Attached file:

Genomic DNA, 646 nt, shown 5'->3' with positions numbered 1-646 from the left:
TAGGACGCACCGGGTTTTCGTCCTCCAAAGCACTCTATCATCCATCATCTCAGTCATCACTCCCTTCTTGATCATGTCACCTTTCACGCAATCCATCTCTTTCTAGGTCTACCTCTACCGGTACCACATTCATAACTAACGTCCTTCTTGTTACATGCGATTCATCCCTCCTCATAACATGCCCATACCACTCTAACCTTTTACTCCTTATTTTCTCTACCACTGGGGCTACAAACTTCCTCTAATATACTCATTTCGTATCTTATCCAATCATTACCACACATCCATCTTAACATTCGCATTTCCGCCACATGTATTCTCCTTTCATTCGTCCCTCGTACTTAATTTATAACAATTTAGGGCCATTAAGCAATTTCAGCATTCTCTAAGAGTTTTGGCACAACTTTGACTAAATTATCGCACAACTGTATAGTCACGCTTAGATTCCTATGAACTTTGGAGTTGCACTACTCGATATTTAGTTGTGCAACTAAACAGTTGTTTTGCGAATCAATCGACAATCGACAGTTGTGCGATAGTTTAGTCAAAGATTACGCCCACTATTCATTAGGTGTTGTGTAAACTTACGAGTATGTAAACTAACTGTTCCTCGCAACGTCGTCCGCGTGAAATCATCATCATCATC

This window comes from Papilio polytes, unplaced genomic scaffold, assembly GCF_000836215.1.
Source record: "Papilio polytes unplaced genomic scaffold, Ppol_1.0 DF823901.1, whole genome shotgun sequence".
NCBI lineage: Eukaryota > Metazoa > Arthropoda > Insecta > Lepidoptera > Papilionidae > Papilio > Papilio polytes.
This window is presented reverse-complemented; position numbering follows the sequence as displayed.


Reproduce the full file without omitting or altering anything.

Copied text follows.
Genomic DNA, 646 nt, shown 5'->3' with positions numbered 1-646 from the left:
TAGGACGCACCGGGTTTTCGTCCTCCAAAGCACTCTATCATCCATCATCTCAGTCATCACTCCCTTCTTGATCATGTCACCTTTCACGCAATCCATCTCTTTCTAGGTCTACCTCTACCGGTACCACATTCATAACTAACGTCCTTCTTGTTACATGCGATTCATCCCTCCTCATAACATGCCCATACCACTCTAACCTTTTACTCCTTATTTTCTCTACCACTGGGGCTACAAACTTCCTCTAATATACTCATTTCGTATCTTATCCAATCATTACCACACATCCATCTTAACATTCGCATTTCCGCCACATGTATTCTCCTTTCATTCGTCCCTCGTACTTAATTTATAACAATTTAGGGCCATTAAGCAATTTCAGCATTCTCTAAGAGTTTTGGCACAACTTTGACTAAATTATCGCACAACTGTATAGTCACGCTTAGATTCCTATGAACTTTGGAGTTGCACTACTCGATATTTAGTTGTGCAACTAAACAGTTGTTTTGCGAATCAATCGACAATCGACAGTTGTGCGATAGTTTAGTCAAAGATTACGCCCACTATTCATTAGGTGTTGTGTAAACTTACGAGTATGTAAACTAACTGTTCCTCGCAACGTCGTCCGCGTGAAATCATCATCATCATC

This window comes from Papilio polytes, unplaced genomic scaffold, assembly GCF_000836215.1.
Source record: "Papilio polytes unplaced genomic scaffold, Ppol_1.0 DF823901.1, whole genome shotgun sequence".
NCBI lineage: Eukaryota > Metazoa > Arthropoda > Insecta > Lepidoptera > Papilionidae > Papilio > Papilio polytes.
This window is presented reverse-complemented; position numbering follows the sequence as displayed.